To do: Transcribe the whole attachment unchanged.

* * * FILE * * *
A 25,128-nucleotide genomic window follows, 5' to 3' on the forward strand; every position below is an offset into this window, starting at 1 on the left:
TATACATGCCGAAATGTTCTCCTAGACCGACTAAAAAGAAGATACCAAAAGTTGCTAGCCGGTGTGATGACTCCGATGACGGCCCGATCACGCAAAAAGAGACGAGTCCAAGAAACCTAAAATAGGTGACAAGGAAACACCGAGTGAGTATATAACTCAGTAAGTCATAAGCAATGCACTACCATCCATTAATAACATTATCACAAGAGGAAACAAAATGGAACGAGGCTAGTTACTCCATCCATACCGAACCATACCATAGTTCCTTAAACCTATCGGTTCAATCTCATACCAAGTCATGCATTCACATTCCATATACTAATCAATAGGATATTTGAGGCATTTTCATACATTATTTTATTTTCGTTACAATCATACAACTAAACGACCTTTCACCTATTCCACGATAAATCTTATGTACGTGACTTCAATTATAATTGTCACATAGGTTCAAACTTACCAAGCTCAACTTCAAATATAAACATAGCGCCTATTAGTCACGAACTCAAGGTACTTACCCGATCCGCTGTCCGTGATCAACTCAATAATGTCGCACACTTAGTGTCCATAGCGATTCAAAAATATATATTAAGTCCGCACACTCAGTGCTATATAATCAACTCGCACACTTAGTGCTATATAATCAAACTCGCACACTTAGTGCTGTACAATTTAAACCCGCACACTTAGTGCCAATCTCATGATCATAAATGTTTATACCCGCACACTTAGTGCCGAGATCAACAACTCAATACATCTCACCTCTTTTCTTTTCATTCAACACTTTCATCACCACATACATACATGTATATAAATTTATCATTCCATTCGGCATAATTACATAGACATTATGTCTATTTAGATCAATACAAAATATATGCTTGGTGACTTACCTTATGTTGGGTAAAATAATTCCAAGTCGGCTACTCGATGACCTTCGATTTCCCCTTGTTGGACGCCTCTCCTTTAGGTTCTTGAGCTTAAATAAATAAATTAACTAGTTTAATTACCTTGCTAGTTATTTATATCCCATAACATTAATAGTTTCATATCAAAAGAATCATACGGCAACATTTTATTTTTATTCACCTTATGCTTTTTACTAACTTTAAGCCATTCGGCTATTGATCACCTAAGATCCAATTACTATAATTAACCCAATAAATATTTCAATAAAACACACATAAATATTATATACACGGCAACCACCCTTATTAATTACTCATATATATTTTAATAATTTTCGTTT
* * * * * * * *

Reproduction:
A 25,128-nucleotide genomic window follows, 5' to 3' on the forward strand; every position below is an offset into this window, starting at 1 on the left:
TATACATGCCGAAATGTTCTCCTAGACCGACTAAAAAGAAGATACCAAAAGTTGCTAGCCGGTGTGATGACTCCGATGACGGCCCGATCACGCAAAAAGAGACGAGTCCAAGAAACCTAAAATAGGTGACAAGGAAACACCGAGTGAGTATATAACTCAGTAAGTCATAAGCAATGCACTACCATCCATTAATAACATTATCACAAGAGGAAACAAAATGGAACGAGGCTAGTTACTCCATCCATACCGAACCATACCATAGTTCCTTAAACCTATCGGTTCAATCTCATACCAAGTCATGCATTCACATTCCATATACTAATCAATAGGATATTTGAGGCATTTTCATACATTATTTTATTTTCGTTACAATCATACAACTAAACGACCTTTCACCTATTCCACGATAAATCTTATGTACGTGACTTCAATTATAATTGTCACATAGGTTCAAACTTACCAAGCTCAACTTCAAATATAAACATAGCGCCTATTAGTCACGAACTCAAGGTACTTACCCGATCCGCTGTCCGTGATCAACTCAATAATGTCGCACACTTAGTGTCCATAGCGATTCAAAAATATATATTAAGTCCGCACACTCAGTGCTATATAATCAACTCGCACACTTAGTGCTATATAATCAAACTCGCACACTTAGTGCTGTACAATTTAAACCCGCACACTTAGTGCCAATCTCATGATCATAAATGTTTATACCCGCACACTTAGTGCCGAGATCAACAACTCAATACATCTCACCTCTTTTCTTTTCATTCAACACTTTCATCACCACATACATACATGTATATAAATTTATCATTCCATTCGGCATAATTACATAGACATTATGTCTATTTAGATCAATACAAAATATATGCTTGGTGACTTACCTTATGTTGGGTAAAATAATTCCAAGTCGGCTACTCGATGACCTTCGATTTCCCCTTGTTGGACGCCTCTCCTTTAGGTTCTTGAGCTTAAATAAATAAATTAACTAGTTTAATTACCTTGCTAGTTATTTATATCCCATAACATTAATAGTTTCATATCAAAAGAATCATACGGCAACATTTTATTTTTATTCACCTTATGCTTTTTACTAACTTTAAGCCATTCGGCTATTGATCACCTAAGATCCAATTACTATAATTAACCCAATAAATATTTCAATAAAACACACATAAATATTATATACACGGCAACCACCCTTATTAATTACTCATATATATTTTAATAATTTTCGTTT